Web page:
This is the second coronavirus article written by our Chief Executive, Ian Bruce. The first article looked back at our learning since the outbreak of coronavirus. This article looks at the impact on communities.
I must confess that when the coronavirus outbreak began, I naively believed it would have a short impact on life as we know it. It would be horrible, but it would also be quick and over before summer. It is now clear to everyone that the reality is quite different. Coronavirus will likely be a continuing challenge for the rest of this year and beyond.
At GCVS, we have stopped planning for any return to “normal” in this financial year. The lockdown may be eased to respond to economic pressures or if public opinion changes, but people will need or want to keep taking steps to minimise the risk of infection. The Scottish Government’s “Test, Track, Trace, Support” approach will be critical once the infection rate is down, to keep it low.
Over the last fortnight political and voluntary sector conversations have turned from the immediate crisis response, to thinking about how what the crisis and its fall-out means as we move forward. We have started to think about three key questions:
- What will it mean for people and communities?
- What challenges will our sector face?
- What type of society do we want post COVID?
This article considers the first of these questions. Future articles will cover the remaining two.
What will it mean for people and communities?
The pressure on hospitals has been widely publicised and is hopefully beginning to abate. But COVID-19 is not only a physical health issue. It has also brought additional pressures on poverty, social care, mental health and personal & family crisis. None of these are new problems, but we could already little afford for them to get worse. People who were “coping” have already been pushed into crisis. This will get worse before it gets better.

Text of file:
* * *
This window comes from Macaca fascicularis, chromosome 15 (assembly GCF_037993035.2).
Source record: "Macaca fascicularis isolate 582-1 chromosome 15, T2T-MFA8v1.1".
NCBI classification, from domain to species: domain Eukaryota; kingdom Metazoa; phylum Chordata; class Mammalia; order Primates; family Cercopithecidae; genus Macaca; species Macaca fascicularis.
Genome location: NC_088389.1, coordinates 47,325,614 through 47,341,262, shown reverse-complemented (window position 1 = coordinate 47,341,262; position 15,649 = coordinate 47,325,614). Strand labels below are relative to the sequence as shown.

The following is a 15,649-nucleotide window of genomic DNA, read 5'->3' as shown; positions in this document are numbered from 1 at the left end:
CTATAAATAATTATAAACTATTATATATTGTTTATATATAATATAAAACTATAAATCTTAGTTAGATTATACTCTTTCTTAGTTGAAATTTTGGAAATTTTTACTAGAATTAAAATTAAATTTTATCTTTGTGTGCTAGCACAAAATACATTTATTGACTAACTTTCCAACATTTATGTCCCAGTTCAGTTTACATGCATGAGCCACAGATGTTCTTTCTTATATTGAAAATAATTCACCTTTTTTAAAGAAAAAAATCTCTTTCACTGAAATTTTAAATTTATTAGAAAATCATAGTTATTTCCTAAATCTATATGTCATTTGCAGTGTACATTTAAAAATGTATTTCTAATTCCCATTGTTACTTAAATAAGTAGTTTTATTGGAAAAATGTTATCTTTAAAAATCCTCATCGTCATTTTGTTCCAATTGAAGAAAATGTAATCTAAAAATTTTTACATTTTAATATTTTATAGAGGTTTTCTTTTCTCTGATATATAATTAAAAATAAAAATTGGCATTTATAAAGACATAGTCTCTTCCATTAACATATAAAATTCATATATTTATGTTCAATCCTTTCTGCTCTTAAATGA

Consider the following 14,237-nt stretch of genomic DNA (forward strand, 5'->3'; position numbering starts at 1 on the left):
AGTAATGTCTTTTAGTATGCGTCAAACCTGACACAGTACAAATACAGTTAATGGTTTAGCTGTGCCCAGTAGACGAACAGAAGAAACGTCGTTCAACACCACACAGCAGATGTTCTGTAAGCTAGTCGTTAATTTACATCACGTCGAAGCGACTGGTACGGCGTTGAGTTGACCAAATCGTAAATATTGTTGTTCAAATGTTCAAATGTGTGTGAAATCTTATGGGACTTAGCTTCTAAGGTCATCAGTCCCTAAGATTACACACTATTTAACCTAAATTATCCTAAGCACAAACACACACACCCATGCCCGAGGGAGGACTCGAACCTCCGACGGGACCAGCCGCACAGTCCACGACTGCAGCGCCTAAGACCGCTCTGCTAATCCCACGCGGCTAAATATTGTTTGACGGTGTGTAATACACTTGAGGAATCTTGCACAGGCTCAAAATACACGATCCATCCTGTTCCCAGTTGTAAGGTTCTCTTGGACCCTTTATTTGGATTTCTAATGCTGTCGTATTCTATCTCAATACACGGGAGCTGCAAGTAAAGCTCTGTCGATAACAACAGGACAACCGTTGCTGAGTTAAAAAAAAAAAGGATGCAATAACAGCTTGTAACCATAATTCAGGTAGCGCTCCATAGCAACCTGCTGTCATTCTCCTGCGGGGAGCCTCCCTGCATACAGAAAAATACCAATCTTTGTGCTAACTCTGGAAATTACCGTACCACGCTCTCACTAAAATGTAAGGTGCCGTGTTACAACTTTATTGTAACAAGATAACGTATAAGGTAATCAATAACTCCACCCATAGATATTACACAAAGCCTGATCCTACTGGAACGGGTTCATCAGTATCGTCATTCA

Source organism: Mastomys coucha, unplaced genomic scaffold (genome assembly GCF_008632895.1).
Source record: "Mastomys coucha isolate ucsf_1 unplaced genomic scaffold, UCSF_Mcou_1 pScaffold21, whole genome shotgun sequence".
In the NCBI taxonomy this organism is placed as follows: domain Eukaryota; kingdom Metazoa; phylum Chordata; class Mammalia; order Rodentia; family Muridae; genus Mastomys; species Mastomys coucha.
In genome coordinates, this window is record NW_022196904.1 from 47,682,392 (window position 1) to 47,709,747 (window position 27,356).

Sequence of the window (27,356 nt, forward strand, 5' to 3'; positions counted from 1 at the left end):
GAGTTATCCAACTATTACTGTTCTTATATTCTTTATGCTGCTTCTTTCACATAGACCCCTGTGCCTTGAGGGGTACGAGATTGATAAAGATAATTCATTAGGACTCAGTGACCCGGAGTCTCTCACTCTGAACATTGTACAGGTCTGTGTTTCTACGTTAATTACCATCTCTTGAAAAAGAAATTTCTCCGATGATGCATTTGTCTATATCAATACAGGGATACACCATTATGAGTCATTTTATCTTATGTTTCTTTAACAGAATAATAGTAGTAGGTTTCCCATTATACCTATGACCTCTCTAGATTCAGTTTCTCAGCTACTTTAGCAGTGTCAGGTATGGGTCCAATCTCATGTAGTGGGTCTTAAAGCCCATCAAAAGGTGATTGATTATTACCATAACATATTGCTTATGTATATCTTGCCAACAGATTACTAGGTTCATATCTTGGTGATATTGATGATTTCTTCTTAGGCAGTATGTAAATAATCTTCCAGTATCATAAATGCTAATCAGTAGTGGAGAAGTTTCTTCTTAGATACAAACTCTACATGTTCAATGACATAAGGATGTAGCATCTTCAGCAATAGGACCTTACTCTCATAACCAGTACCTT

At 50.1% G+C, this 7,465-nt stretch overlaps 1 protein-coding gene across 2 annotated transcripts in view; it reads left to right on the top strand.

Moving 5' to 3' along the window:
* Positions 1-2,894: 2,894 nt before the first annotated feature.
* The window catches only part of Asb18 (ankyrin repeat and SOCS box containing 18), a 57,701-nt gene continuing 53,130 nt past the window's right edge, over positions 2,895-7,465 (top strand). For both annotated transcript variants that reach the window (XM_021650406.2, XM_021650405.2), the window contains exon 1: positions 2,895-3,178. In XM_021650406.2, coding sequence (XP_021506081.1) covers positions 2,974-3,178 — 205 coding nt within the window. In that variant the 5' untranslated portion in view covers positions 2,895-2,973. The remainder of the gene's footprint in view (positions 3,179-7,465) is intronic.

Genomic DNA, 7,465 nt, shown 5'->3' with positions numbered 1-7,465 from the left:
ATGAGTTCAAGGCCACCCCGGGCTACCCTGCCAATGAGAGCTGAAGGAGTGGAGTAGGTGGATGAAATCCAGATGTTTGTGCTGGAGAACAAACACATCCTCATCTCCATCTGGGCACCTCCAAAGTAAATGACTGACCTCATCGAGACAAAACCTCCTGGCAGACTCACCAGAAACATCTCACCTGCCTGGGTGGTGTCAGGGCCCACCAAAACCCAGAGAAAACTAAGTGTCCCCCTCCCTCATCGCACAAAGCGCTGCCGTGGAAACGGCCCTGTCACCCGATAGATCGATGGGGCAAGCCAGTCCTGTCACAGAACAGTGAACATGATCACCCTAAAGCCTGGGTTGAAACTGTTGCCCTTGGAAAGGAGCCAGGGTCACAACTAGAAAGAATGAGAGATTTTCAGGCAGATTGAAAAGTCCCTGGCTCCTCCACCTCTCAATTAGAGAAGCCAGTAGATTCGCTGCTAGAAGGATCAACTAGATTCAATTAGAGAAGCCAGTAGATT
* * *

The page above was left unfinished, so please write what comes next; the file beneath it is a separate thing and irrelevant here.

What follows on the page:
When I spoke earlier this year at the Glasgow State of the Economy event, I reflected that roughly every decade for the last 60 we have seen an economic or social change that has fallen hardest on the shoulders of the poor. At the time I thought the next one was going to be Brexit. I was wrong – or at least I was half wrong. It will be coronavirus and Brexit.
Coronavirus will have a major negative impact on the economy and jobs. The pain of that will not fall fairly. Low pay industries like retail and hospitality are likely to feel the brunt of it. According to the Resolution Foundation in the top half of incomes, 90% of jobs can be done working from home. In the bottom half of income that falls to just 10%. The impact on a city already deeply challenged by poverty is clear.
One of the low paid sectors that could form an example of how to create a fairer economy is social care. Social care provision in the city already had well known challenges in recruitment and capacity. The extra requirements associated with reducing the risk of transmission and safeguarding staff will be stretching capacity still further and we know that in order to maintain support to those who will die without it, others have had their care reduced or even removed.
Social care has faced many challenges over the years – it remains a nationally under-funded service and local partnerships have had to provide support on ever-reducing resources. But the removal of support cannot and must not be sustained. People are entitled to and should expect support that enables them to live their life. Now is the time for real change in social care. We must pay care workers a rate that reflects the value of their work, innovate and develop new models of care, reconsider our approaches to commissioning and ensure people have real choice in what they receive.